Knowing we needed to get a good photo for the calendar, I headed out one afternoon to capture the moment.  With the setting sun creating long shadows and an awesome golden glow, I set up and captured the perfect light forever.” – Mike and Lisa Johnson

SEPTEMBER – Andre and Marcia Pereira

2014-Calendar-September

Photo Location: Grand Teton National Park, Wyoming
Truck: 2005 Ford F350
Camper: 2006 Lance 881

“We’re Andre, Marcia, and Olivia, and we’re overlanding our way from the USA to Ushuaia, in Argentina.  Then we’ll travel to Brazil, where we’re originally from.  Our adventure is called “De Uma America a Outra” which means, in Portuguese, from one America to the other.

We arrived at the Grand Teton National Park very late.  We did not find any vacancy at the campsites, so we had to spend the night at a free site that was reachable by a ten mile dirt road.  The road was full of signs “be aware of bears” and that just creeped the heck out of us.

It was so dark that we couldn’t even see where we were, but got rewarded the next morning with a gorgeous view.  I drove the rig to the bridge, Marcia took the picture and ran away fearing a bear would eat her alive!” – Andre and Marcia Pereira

OCTOBER – Michael Smith

2014-Calendar-October

Photo Location: Valley of the Gods, Utah
Truck: 2011 Ford F250
Camper: 2011 Wolf Creek 850

“This photograph was taken in late May 2013 at one of my all-time favorite locations in the great state of Utah, Valley of the Gods.  The valley is located on public land managed by the Bureau of Land Management, so boondocking is permitted at designed locations.

My wife and I took hundreds of photos during our two-day visit of the valley, but this one particular shot of our campsite was taken a few hours before sunset during our first day.

Located on the western side of the valley, the location of our campsite was pretty spectacular.  We were nestled between three massive buttes affectionately known as General de Gualle and his Troops, Santa and Rudolph, and the one shown in the picture, the Castle.  We were pretty much alone in the entire valley.  Only one other RV was camped for the night.

The photo was taken in a large wash at the end of one of our hikes as we approached our campsite from the west.  The combination of the sunlit butte and the blackened mesquite tree caught my eye and was a photo I couldn’t pass up.” – Michael Smith

NOVEMBER – Eddie Hayden

2014-Calendar-November

Photo Location: White Mountains near Big Pine, California
Truck: 2005 Dodge Ram 2500
Camper: 2013 Palomino Bronco 1251

“My wife and I recently retired and bought our first truck camper.  We spent almost a year planning a six week camping trip.  I was interested in the Ancient Bristlecone Pine Forest near Big Pine California as the bristlecone pines are among the oldest trees in the world.  After researching the area we added it to our itinerary as a must see location.  We left our home in Texas on August 24, 2013 and covered over 9,000 miles driving through eleven states and three Canadian provinces.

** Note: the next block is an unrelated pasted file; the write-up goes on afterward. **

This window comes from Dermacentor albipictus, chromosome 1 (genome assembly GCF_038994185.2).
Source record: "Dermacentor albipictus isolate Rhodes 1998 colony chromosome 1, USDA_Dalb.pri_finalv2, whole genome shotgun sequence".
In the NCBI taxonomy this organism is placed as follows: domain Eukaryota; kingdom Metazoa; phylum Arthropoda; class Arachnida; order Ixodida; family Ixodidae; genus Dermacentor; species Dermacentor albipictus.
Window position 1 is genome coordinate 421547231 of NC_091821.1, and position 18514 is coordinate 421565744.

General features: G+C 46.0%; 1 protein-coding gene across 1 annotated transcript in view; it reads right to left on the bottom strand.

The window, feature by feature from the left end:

The main goal of this stop was to photograph the bristlecone pines with the Milky Way as a backdrop.  There is a campground before the visitor center that is on a first come basis with the only provision being vault toilets.  This is where we planned to camp for the night.

This photo was taken in an area known as The Patriarch Grove.  It is located twelve miles past the visitor center at 11,000 feet.  Trees in this grove have been dated to over 4,000 years old.  Camping is not allowed in the Grove but this is a popular spot for astrophotographers and there is no curfew.  We parked in the designated area and popped up the camper to get to warm clothes and our camera gear.

After taking photos of the pines I was walking back to the camper and took this photo.  I have to admit the camper with the Milky Way was an after thought as I had forgotten about the Calendar Contest.  This won’t happen again!” – Eddie Hayden

DECEMBER – Meg and Jed Wolfrom

2014-Calendar-December

Photo Location: Approaching El Chalten, Argentina
Truck: 1998 Toyota Tacoma
Camper: 2012 Phoenix Pop-up Camper

“This photo was taken near the end of our year and half long journey to the southern tip of Argentina.  We had seen some amazing scenery along the way, but this spot was simply awe inspiring.  At the time, we were traveling with some friends we had met along the road who were also driving their own rig through the Americas.  They captured this moment for us as they followed behind.

The mountains in the background are part of the Fitz Roy range, a hulking mass of 3,000 foot tall cliffs surrounded by glaciers and tundra.  The days there were spent scrambling among them, exploring the amazing beauty.  However, the wind in that area is horrendous and the weather is constantly changing do to its close proximity to the ocean and glaciers, so camping at night meant finding a wind break, like trees or a building, and bracing your self up as close to it as possible.

Thank goodness we were in our Phoenix camper where we were warm and cozy.  It was nice to have road buddies to share bottles of wine with!” – Meg and Jed Wolfrom